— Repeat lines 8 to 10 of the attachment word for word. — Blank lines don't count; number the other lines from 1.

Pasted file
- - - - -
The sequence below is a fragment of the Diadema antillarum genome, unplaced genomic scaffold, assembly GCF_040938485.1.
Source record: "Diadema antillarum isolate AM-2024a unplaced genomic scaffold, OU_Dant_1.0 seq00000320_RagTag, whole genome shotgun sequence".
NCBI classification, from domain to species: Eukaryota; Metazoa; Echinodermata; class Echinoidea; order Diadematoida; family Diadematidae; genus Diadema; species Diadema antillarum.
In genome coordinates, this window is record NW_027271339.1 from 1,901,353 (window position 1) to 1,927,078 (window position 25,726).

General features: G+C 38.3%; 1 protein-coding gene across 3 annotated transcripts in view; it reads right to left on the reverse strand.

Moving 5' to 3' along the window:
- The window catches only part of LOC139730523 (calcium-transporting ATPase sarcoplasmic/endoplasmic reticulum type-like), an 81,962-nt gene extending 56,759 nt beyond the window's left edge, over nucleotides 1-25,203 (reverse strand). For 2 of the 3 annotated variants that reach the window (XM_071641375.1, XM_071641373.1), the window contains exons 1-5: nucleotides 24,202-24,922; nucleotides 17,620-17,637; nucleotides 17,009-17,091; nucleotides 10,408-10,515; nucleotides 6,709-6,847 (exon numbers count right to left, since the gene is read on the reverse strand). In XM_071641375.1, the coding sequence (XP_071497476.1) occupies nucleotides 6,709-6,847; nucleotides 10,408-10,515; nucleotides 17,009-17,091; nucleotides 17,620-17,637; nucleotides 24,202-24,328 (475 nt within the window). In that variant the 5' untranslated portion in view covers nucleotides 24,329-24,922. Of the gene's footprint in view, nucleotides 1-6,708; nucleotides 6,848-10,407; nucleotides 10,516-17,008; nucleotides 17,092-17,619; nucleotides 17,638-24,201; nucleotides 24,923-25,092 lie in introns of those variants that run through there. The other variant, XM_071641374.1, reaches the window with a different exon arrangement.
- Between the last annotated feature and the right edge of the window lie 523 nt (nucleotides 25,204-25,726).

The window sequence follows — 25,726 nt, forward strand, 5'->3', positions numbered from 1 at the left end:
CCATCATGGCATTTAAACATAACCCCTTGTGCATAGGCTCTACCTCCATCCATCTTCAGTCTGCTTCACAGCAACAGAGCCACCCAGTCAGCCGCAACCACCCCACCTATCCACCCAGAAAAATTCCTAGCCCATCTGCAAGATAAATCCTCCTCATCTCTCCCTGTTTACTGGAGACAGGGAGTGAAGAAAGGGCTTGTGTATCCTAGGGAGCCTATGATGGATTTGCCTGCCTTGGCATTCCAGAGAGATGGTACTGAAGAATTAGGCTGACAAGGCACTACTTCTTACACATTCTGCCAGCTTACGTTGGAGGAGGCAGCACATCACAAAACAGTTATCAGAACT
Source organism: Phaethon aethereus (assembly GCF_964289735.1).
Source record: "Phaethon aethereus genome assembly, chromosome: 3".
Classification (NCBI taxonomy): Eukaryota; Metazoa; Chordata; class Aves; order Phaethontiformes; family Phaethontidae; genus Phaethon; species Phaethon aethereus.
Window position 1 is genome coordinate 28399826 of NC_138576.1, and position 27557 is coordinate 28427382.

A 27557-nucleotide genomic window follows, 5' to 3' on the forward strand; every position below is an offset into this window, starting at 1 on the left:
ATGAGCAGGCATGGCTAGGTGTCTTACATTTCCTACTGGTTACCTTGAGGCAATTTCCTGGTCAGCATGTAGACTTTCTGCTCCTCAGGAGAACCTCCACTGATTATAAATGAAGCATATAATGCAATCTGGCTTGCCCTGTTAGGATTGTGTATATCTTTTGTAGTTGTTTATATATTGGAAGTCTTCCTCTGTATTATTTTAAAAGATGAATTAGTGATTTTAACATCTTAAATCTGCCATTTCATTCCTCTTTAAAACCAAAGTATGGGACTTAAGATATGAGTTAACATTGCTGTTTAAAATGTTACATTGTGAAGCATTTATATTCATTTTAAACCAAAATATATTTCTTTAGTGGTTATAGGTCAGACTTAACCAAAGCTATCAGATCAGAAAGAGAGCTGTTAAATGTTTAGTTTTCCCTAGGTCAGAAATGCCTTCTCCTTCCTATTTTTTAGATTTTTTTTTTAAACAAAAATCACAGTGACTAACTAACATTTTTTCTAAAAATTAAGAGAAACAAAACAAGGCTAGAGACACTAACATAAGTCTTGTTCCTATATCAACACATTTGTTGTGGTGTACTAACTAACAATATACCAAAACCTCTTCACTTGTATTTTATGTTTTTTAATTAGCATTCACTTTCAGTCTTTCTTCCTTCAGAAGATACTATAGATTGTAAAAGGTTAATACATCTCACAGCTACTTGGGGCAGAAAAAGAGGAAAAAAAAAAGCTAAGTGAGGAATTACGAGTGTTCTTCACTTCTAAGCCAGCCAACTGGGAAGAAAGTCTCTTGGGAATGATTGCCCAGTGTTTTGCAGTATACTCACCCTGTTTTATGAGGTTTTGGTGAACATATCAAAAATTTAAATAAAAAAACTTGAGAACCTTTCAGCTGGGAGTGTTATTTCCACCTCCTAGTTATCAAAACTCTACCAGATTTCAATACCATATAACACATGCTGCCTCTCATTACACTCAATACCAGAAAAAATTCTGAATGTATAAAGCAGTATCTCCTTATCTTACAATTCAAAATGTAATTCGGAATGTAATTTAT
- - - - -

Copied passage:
- Between the last annotated feature and the right edge of the window lie 523 nt (nucleotides 25,204-25,726).

The window sequence follows — 25,726 nt, forward strand, 5'->3', positions numbered from 1 at the left end:
CCATCATGGCATTTAAACATAACCCCTTGTGCATAGGCTCTACCTCCATCCATCTTCAGTCTGCTTCACAGCAACAGAGCCACCCAGTCAGCCGCAACCACCCCACCTATCCACCCAGAAAAATTCCTAGCCCATCTGCAAGATAAATCCTCCTCATCTCTCCCTGTTTACTGGAGACAGGGAGTGAAGAAAGGGCTTGTGTATCCTAGGGAGCCTATGATGGATTTGCCTGCCTTGGCATTCCAGAGAGATGGTACTGAAGAATTAGGCTGACAAGGCACTACTTCTTACACATTCTGCCAGCTTACGTTGGAGGAGGCAGCACATCACAAAACAGTTATCAGAACT